This is a watercolour by the Thornaby (?) artist Arthur Simpson who was capturing local scenes in the 1920s. He titled this work as “Sugar loaf ” but what he was painting is the passage which ran off the south-east corner of Thistle Green and was called called Sugarhouse Open. This is a view from the eastern end of the passage.
The Baltic Tavern is just out of sight on the right of the scene, but next to the Tavern was a warehouse which does appear in the painting.
The wall to the left of the passage is covered in advertising posters.
This scene was also captured in the photograph which appears on Picture Stockton titled The Baltic Tavern, Stockton c1928
Details courtesy of Cliff Thornton. Image courtesy of Somerset & Wood Fine Art Ltd. www.somersetandwood.com
Whilst browsing a second hand shop in Northallerton, I came across this book and inside noticed the book plate, ‘Thornaby-on-Tees National Schools’, dated September 1911.
Photographs and details courtesy of Tony Cooney.
This postcard shows a child feeding ducks in the vicinity of the village pump. The pump is an interesting piece of cast ironwork, this is from a time when a simple utility item such as a pump would be made in a highly decorative form. Most village pumps were fairly plain castings or encased in a wooden box, as in Billingham. I know there was a foundry in Norton, it cast the first Big Ben bell, and wondered if they made this pump. I don’t remember ever seeing the pump, is it still there or has it gone to a museum or even been scrapped?. The postcard is a real photograph and shows a couple of people in front of the white building and another small group sitting on the bench surrounding the tree, as well as the small boy.
Image and details courtesy of Bruce Coleman.
We recently had the above set of postcards donated to the Reference Library. Two of the postcards are hand painted images of flowers, and date back to early 1900’s.
One is addressed to Master Ernest Jewitt at the Post Office on the High Street at Norton. The other is addressed to Master Harry Jewitt, also at the Post Office, and sent to him by Ethel. One other postcard is addressed to Miss Elsie Roper at 68 High Street, Norton, from Isaac Cook.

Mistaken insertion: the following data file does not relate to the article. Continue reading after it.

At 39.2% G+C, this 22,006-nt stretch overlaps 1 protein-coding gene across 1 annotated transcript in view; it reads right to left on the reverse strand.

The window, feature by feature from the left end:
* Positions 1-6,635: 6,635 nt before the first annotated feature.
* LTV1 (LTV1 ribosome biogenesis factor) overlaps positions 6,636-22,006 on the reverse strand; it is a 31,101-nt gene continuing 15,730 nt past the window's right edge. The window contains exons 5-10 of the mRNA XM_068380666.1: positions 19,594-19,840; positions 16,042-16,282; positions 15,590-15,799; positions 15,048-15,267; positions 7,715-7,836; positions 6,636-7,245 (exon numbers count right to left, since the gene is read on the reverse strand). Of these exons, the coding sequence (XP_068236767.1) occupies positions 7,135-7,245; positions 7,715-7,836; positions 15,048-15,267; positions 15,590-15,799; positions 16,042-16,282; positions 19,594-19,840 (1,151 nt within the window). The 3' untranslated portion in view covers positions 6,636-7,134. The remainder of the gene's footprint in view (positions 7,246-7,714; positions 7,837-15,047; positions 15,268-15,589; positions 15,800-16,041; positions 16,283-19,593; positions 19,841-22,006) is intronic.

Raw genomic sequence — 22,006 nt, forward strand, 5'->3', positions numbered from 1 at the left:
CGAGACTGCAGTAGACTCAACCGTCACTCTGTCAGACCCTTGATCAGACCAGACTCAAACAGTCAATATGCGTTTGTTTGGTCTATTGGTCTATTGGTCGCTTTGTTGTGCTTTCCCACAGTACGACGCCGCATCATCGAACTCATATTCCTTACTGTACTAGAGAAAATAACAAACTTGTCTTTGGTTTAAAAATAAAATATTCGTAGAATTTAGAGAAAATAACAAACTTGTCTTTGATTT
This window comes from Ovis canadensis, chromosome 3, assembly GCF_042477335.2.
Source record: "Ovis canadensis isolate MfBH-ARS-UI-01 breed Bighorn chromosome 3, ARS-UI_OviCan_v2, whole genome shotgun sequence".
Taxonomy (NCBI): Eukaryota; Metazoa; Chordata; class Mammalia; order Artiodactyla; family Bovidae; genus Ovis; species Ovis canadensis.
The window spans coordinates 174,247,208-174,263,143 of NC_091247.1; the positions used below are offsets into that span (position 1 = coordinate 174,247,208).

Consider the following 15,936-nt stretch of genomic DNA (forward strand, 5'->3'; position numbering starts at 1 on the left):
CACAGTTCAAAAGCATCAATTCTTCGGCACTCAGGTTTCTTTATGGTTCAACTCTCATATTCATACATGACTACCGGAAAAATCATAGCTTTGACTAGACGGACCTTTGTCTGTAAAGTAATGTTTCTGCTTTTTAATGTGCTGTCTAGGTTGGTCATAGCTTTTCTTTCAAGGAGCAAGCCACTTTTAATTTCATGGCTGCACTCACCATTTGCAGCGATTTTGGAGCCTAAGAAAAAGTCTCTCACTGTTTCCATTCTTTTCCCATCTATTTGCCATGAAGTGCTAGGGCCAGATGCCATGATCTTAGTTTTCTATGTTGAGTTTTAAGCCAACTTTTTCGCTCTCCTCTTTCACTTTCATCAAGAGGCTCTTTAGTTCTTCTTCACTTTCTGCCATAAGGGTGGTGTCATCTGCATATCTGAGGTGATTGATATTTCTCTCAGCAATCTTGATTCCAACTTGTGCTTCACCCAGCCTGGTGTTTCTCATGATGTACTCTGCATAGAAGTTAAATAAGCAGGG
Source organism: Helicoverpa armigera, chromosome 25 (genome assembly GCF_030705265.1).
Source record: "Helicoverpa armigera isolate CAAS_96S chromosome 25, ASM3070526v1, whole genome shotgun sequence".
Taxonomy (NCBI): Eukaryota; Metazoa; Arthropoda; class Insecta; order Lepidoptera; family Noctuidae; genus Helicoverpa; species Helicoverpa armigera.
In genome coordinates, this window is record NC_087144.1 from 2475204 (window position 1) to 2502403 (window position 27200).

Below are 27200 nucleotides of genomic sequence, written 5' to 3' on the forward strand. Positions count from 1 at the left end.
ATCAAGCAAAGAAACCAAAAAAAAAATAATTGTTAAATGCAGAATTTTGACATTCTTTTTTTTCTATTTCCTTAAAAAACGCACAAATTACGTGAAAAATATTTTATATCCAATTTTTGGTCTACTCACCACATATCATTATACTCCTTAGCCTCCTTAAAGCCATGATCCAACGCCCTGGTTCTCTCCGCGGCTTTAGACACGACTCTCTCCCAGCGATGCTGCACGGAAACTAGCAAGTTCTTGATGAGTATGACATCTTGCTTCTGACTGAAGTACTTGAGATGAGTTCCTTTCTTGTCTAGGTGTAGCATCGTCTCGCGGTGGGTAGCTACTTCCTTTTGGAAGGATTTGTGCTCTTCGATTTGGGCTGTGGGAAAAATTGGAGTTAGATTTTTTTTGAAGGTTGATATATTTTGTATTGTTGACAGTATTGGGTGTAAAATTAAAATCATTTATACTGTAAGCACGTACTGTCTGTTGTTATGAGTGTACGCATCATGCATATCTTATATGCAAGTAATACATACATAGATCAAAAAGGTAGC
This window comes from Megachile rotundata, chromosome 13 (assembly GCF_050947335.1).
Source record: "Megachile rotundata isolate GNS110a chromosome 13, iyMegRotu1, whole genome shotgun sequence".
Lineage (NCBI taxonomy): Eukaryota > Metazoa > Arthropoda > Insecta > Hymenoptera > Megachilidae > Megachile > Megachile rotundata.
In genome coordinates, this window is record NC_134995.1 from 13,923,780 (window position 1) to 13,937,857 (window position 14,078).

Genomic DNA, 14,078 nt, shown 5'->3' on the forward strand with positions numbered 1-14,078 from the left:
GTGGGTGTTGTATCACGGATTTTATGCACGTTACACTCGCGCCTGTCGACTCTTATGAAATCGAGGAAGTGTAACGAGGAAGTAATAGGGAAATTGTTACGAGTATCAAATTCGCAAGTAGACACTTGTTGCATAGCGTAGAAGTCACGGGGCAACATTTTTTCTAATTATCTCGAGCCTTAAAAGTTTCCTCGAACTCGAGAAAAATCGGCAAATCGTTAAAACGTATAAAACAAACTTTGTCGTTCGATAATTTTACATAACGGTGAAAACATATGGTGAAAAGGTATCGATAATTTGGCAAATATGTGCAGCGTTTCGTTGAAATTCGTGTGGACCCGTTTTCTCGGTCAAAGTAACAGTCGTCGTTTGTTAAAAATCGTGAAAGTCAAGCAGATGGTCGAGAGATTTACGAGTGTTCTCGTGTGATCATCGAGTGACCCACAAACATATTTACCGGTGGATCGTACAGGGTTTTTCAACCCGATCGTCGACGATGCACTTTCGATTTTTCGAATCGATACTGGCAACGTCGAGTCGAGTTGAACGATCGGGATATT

After conducting our own research we found that Harry and Ernest were the sons of George Jewitt and his wife Jane (Jennie), who in 1901 was the post mistress at the Post Office, at no. 71 Norton High Street. George was born on the in Stamfordham, in Northumberland about 1864, and at the time the 1901 Census was taken his occupation was an engineman. George married Jane Moore in 1890, in Hexham, and Matthew Henry Jewitt (Harry) was born a year later in 1891, at Norton.
George Ernest Jewitt (Ernest), was also born in Norton on the 18th January 1893, and in 1900 a sister, Annie Lilian was born there also. Ernest grew up to become an accounts chief clerk, and in 1924 married Elsie Roper, who was almost the girl next door, as she lived at 68 High Street, Norton. Ernest and Elsie had 2 children – Margaret E. Jewitt, who was born in Stockton in 1924 and George R. Jewitt, born in 1932, also in Stockton.
We would love to give the postcards to a relative of Ernest or Harry. If you think you may be related to the brothers, please contact Stockton Reference Library 01642 528079 / firstname.lastname@example.org
Richard Ridley is buried in St John the Baptist Church burial ground, Egglescliffe. Grave number 332598. The actual date of birth is not officially recorded, this tapestry embroidery sampler states it was February 15, 1808, date of death January 10, 1870. Richard Ridley calculated age at death was 61. On Richard Ridley gravestone the grave occupants including two infants, are listed below.
The words on this tapestry say: “In Memory of Richard Ridley, Yarm, Born February 15 1808, Died January 10 1870. The righteous are taken from the evil to come (they) Pass a few swiftly – fleeting years. And all that now in bodies live, Shall quit like me this vale of tears. Their righteous sentence to receive, But all, before they hence remove, May mansions for themselves prepare, In that eternal house above, And O’ My God, Shall I be there?”
I found this tapestry embroidery sampler in a junk shop in Leeds. I purchased it because of its Yarm and Stockton connection. It appears to have been the custom then, in some denominations, Stockton 1870, to have a burial tapestry made to record a loved one’s memory and passing. I have traced the author of the prayer on it, to John Wesley, Editor-Poet-Priest, 1782, the Methodist Church founder, and horseback travelling famous Northern missionary.
Image and details courtesy of Bob Wilson.